What Grammar Problems Do You Have When Writing?

English has some of the most difficult grammar of any language. There are so many rules, yet many exceptions to those rules. English breaks the rules often. Although it may not be the most difficult language, it is one of the most unusual languages. Why? Because it’s had influences from several languages and is more like the Frankenstein’s monster of languages.

Writers have to deal with English grammar when writing. Some are not experts at grammar, while others seem to have a wonderful way with the language. But what do you have difficulty with in writing?

In my case, I find that I use the passive voice too much. I use it correctly, but it’s not effective when writing fiction. It doesn’t have the feeling of action. The narrative must be active so the reader feels like they’re in the story along with the characters. I don’t have this problem as much now, but sometimes it creeps in.

What about you? When you write, what kind of grammar issues do you have? Let me know in the comments below.


17 thoughts on “What Grammar Problems Do You Have When Writing?”

  1. Grammar issues…hmmm. To this day I need the “i before e except after c…”rule when typing or writing the word receive.”
    I despise contrived structures in English (what I call them) such as “to what are you referring?” When “what are you talking about?” is more effective.
    I like to write…the way I speak…which is to my audience at a given time. Humor needs to be funny, not stilted. That is a knock-knock joke should not take on a specific proper forml
    A main issue for me is the gender neutral/correct pronouns. It isn’t necessary to say the annoying he/she when “they, “the children,” “the child” is just as “correct” and not contrived. An example: “ask him/her if he/she would like an apple.” Just say “Ask the children if they would like an apple.”

    This is a topic that could be belabored all day! Grammar is something we learn–or don’t learn–when practicing speaking. It is like spelling, which I have always thought is an acquired skill…some of us can spell, some of us cannot.

    1. I’ve always been good at spelling. I usually don’t need a spellcheck. But I know what you mean about the contrived sentences. They sound so pretentious, especially when spoken aloud.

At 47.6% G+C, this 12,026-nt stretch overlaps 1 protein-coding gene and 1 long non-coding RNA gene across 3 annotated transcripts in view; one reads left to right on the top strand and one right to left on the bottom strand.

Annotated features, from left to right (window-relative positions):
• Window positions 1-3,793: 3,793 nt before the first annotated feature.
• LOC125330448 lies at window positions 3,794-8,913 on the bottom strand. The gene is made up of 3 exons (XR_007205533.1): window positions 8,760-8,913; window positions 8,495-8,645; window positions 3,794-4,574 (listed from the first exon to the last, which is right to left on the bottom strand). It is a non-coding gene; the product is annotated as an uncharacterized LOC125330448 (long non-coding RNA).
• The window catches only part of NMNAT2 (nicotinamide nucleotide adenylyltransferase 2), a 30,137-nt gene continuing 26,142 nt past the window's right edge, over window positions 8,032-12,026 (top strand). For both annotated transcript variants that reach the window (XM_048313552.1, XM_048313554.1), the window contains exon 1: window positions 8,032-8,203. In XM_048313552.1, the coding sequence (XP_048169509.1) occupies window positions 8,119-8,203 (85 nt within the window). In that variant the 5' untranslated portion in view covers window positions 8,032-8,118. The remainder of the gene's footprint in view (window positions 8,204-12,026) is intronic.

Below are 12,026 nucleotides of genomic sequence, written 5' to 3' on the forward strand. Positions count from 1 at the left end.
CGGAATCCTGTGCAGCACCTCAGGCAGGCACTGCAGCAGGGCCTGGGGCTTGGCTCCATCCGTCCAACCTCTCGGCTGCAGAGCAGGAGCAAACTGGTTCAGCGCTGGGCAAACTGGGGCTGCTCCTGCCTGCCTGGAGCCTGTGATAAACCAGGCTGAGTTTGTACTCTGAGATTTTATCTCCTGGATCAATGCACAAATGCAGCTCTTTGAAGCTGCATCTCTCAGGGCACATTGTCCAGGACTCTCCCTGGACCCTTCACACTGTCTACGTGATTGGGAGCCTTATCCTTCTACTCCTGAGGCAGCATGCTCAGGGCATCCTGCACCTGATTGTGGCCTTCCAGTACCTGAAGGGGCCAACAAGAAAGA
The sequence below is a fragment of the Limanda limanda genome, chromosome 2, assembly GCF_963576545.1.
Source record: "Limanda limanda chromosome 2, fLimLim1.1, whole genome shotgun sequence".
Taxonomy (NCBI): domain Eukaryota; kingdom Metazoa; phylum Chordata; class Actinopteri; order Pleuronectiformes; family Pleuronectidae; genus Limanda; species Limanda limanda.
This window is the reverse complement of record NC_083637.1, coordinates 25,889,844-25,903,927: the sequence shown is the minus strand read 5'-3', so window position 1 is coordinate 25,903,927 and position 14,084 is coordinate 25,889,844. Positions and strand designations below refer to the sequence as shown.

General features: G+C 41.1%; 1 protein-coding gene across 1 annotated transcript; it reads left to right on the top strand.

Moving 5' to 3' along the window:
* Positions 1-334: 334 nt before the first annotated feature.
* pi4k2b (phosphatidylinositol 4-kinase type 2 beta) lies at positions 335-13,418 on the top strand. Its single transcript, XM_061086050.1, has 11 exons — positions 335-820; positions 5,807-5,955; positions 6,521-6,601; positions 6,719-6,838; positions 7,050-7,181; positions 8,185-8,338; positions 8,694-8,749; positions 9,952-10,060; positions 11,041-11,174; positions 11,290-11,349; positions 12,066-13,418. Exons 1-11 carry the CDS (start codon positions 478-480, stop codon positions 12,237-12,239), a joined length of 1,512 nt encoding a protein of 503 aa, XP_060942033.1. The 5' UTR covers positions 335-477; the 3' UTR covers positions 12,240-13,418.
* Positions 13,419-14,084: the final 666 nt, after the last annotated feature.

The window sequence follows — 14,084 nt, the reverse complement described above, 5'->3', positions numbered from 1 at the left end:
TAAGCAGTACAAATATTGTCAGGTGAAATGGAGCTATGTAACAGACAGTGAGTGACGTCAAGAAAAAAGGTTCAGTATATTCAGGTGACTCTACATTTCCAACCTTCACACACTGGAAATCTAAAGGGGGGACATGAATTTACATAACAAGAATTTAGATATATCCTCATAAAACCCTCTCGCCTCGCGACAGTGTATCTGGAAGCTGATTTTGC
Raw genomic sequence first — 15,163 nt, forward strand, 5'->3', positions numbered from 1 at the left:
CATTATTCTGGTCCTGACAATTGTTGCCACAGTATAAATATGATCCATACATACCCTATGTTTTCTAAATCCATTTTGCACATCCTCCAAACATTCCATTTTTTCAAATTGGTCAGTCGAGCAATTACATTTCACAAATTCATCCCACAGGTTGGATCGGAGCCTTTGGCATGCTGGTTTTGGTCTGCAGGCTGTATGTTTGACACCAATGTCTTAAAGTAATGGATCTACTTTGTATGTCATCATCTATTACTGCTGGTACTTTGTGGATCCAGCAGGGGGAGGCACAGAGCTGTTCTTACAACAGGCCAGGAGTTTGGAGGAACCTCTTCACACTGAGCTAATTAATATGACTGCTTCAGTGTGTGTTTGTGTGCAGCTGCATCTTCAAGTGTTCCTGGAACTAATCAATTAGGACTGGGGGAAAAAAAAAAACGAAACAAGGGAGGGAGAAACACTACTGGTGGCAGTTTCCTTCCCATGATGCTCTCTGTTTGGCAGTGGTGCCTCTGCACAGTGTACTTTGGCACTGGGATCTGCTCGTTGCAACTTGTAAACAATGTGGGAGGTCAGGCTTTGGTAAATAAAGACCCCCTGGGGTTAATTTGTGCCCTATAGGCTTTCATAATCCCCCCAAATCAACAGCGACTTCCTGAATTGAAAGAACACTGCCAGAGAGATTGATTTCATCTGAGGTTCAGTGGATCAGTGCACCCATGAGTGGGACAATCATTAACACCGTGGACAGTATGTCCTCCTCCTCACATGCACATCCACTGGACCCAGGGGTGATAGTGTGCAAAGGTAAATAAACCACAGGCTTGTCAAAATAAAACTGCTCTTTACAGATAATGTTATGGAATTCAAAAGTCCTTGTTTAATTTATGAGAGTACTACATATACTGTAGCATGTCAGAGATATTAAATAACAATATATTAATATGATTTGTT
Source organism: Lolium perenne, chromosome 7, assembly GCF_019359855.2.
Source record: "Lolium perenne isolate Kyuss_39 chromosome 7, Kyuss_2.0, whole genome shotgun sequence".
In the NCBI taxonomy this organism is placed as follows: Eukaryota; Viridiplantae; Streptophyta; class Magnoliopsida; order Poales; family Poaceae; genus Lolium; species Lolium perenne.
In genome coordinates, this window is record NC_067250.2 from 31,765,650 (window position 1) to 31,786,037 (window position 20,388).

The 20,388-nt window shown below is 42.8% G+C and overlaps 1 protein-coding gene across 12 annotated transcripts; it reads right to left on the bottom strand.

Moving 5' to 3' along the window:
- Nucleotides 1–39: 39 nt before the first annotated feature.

1. yes, “to whom are you speaking?” just doesn’t have the same emphasis as “who YOU talking to!” lol I’ve always been pretty good at spelling too, but some people just aren’t…I really think its an acquired skill.

  2. Oh I have difficulty mixing up my tenses, waffling back and forth. And I hate that rule that says you can’t start a sentence with “and” or “but”. I write like I am telling someone a story, who is sitting across from me, so I write like I speak – and I probably break all kinds of rules doing that. I like to think of myself as a groundbreaker. A good grammar groundbreaker. Hey, alliteration – yay!!!!

    1. I’m an English teacher. We teach that it’s okay to start a sentence with “and” or “but.” Ending a sentence with a preposition is perfectly fine, too.

  3. I’m not great at grammar, and I tend to use too many words. So I have often used MS Word’s grammar checker and the free version of Grammarly to do some basic grammar checking. And I use the free HemingwayApp to check for readability (it often catches long, complex, convoluted and adverb-heavy prose). So I was delighted to find out recently that the two now work together seamlessly. I don’t think that is what their publishers intended, but it makes for a powerful tool, and free is always nice. I wrote a short blog about it with screenshots…

    1. Interesting. I must bookmark that. My prose needs some work. I try not to use too many adverbs or make it convoluted. At least I don’t think that’s one of my problems. Just the passive thing.

  4. I’m not tooting my own horn or anything; I think I just have pretty good grammar. The only thing that trips me up is the Oxford comma because I don’t like it, but there are some rules I almost strictly abide by that demand I use it. Like in that sentence hahah.

  5. I prefer fiction containing huge amounts of passive voice, adverbs, an d nominalisation; consequently, I will not be deterred by any grammar fascists from writing accordingly.

Leave a Reply

Fill in your details below or click an icon to log in:

WordPress.com Logo

You are commenting using your WordPress.com account. Log Out /  Change )

Google photo

You are commenting using your Google account. Log Out /  Change )

Twitter picture

You are commenting using your Twitter account. Log Out /  Change )

Facebook photo

You are commenting using your Facebook account. Log Out /  Change )

Connecting to %s

This site uses Akismet to reduce spam. Learn how your comment data is processed.